Fuel-nitrogen conversion in the combustion of small amines using dimethylamine and ethylamine as biomass-related model fuels
Publication: Research - peer-review › Journal article – Annual report year: 2012
Laminar premixed flames of the two smallest isomeric amines, dimethylamine and ethylamine, were investigated under one-dimensional low-pressure (40mbar) conditions with the aim to elucidate pathways that may contribute to fuel-nitrogen conversion in the combustion of biomass. For this, identical flames of both fuels diluted with 25% Ar were studied for three different stoichiometries (Φ=0.8, 1.0, and 1.3) using in situ molecular-beam mass spectrometry (MBMS). Quantitative mole fractions of reactants, products and numerous stable and reactive intermediates were determined by electron ionization (EI) MBMS with high mass resolution to separate overlapping features from species with different heavy elements by exact mass. Species assignment was assisted by using single-photon vacuum-ultraviolet (VUV) photoionization (PI) MBMS. The results indicate formation of a number of nitrogenated intermediates, including toxic species such as HCN, in appreciable concentrations. Such intermediate species mole fractions may depend not only on stoichiometry, but also on fuel structure.We attempted to analyze the major pathways in the two flames with a detailed combustion model developed for this purpose. For this, thermochemical values for a number of intermediates had to be determined from quantum chemistry calculations. Also, specific sets of reactions were incorporated for the two fuels. While many trends seen in the experiments can be successfully reproduced by the simulations, additional efforts may be needed to reliably describe the fuel-nitrogen chemistry in the combustion of biomass-related model fuels with amine functions.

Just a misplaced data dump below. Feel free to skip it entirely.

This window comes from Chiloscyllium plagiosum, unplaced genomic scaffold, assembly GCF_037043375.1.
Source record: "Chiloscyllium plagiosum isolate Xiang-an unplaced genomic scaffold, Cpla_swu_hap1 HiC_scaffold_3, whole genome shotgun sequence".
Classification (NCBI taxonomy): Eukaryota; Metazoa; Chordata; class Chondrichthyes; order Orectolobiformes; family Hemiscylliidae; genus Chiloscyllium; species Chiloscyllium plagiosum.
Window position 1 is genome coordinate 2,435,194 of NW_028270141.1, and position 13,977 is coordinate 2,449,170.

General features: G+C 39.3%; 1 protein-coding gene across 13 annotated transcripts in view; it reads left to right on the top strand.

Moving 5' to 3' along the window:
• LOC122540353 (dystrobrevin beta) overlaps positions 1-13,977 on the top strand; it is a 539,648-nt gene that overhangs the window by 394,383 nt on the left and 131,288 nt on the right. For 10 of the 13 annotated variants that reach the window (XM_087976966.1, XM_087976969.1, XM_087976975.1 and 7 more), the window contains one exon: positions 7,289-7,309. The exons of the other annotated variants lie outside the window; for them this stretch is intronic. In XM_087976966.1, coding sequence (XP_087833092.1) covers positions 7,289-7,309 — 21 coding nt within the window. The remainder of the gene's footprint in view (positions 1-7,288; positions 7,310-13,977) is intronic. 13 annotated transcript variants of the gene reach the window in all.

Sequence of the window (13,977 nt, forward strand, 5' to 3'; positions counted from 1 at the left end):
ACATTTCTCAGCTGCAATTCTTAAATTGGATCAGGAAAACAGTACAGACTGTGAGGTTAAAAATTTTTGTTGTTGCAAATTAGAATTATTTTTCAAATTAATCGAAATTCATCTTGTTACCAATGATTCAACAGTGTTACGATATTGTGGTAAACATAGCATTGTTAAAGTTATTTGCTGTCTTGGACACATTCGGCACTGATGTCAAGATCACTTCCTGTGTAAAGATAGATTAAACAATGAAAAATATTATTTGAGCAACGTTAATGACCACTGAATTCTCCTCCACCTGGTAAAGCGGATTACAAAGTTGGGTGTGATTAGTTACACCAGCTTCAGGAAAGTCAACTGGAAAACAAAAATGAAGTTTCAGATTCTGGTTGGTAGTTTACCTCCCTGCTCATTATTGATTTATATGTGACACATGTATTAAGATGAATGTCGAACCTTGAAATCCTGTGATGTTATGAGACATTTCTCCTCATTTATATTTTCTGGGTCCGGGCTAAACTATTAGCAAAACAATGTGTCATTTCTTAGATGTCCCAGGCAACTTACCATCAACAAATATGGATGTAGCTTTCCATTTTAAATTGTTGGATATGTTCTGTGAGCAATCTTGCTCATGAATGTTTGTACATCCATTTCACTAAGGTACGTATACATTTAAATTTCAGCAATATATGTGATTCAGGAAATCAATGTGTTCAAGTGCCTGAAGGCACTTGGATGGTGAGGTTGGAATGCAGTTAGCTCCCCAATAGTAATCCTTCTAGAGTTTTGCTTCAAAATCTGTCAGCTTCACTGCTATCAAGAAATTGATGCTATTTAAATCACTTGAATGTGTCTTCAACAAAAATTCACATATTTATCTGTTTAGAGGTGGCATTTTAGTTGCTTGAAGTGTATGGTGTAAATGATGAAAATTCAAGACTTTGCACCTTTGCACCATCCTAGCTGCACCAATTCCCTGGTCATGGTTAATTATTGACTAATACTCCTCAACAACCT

|Journal||Combustion and Flame|
|State||Published - 2012|
|Citations||Web of Science® Times Cited: No match on DOI|
- Molecular-beam mass spectrometry, Dimethylamine, Ethylamine, Biofuels, Premixed laminar flame